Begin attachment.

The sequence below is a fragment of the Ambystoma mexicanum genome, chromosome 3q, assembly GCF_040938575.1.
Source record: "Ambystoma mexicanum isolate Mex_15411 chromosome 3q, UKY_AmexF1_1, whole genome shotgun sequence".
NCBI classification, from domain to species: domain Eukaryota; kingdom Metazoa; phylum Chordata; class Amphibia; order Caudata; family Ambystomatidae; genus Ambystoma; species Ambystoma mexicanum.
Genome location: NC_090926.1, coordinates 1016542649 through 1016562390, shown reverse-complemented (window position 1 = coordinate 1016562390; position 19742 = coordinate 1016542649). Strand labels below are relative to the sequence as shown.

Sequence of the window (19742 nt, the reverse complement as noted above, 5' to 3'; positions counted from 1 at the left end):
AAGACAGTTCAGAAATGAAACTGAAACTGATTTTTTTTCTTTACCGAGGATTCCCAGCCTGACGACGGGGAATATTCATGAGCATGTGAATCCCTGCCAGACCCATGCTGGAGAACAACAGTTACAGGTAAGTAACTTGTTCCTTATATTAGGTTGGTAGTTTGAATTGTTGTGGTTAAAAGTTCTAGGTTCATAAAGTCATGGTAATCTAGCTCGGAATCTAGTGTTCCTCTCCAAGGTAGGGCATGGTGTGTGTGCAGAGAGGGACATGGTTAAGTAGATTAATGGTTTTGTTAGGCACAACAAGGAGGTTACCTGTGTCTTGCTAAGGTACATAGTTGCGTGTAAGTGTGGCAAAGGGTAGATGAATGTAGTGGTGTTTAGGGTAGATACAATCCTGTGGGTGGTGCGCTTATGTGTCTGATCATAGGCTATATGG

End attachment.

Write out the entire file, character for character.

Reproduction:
The sequence below is a fragment of the Ambystoma mexicanum genome, chromosome 3q, assembly GCF_040938575.1.
Source record: "Ambystoma mexicanum isolate Mex_15411 chromosome 3q, UKY_AmexF1_1, whole genome shotgun sequence".
NCBI classification, from domain to species: domain Eukaryota; kingdom Metazoa; phylum Chordata; class Amphibia; order Caudata; family Ambystomatidae; genus Ambystoma; species Ambystoma mexicanum.
Genome location: NC_090926.1, coordinates 1016542649 through 1016562390, shown reverse-complemented (window position 1 = coordinate 1016562390; position 19742 = coordinate 1016542649). Strand labels below are relative to the sequence as shown.

Sequence of the window (19742 nt, the reverse complement as noted above, 5' to 3'; positions counted from 1 at the left end):
AAGACAGTTCAGAAATGAAACTGAAACTGATTTTTTTTCTTTACCGAGGATTCCCAGCCTGACGACGGGGAATATTCATGAGCATGTGAATCCCTGCCAGACCCATGCTGGAGAACAACAGTTACAGGTAAGTAACTTGTTCCTTATATTAGGTTGGTAGTTTGAATTGTTGTGGTTAAAAGTTCTAGGTTCATAAAGTCATGGTAATCTAGCTCGGAATCTAGTGTTCCTCTCCAAGGTAGGGCATGGTGTGTGTGCAGAGAGGGACATGGTTAAGTAGATTAATGGTTTTGTTAGGCACAACAAGGAGGTTACCTGTGTCTTGCTAAGGTACATAGTTGCGTGTAAGTGTGGCAAAGGGTAGATGAATGTAGTGGTGTTTAGGGTAGATACAATCCTGTGGGTGGTGCGCTTATGTGTCTGATCATAGGCTATATGG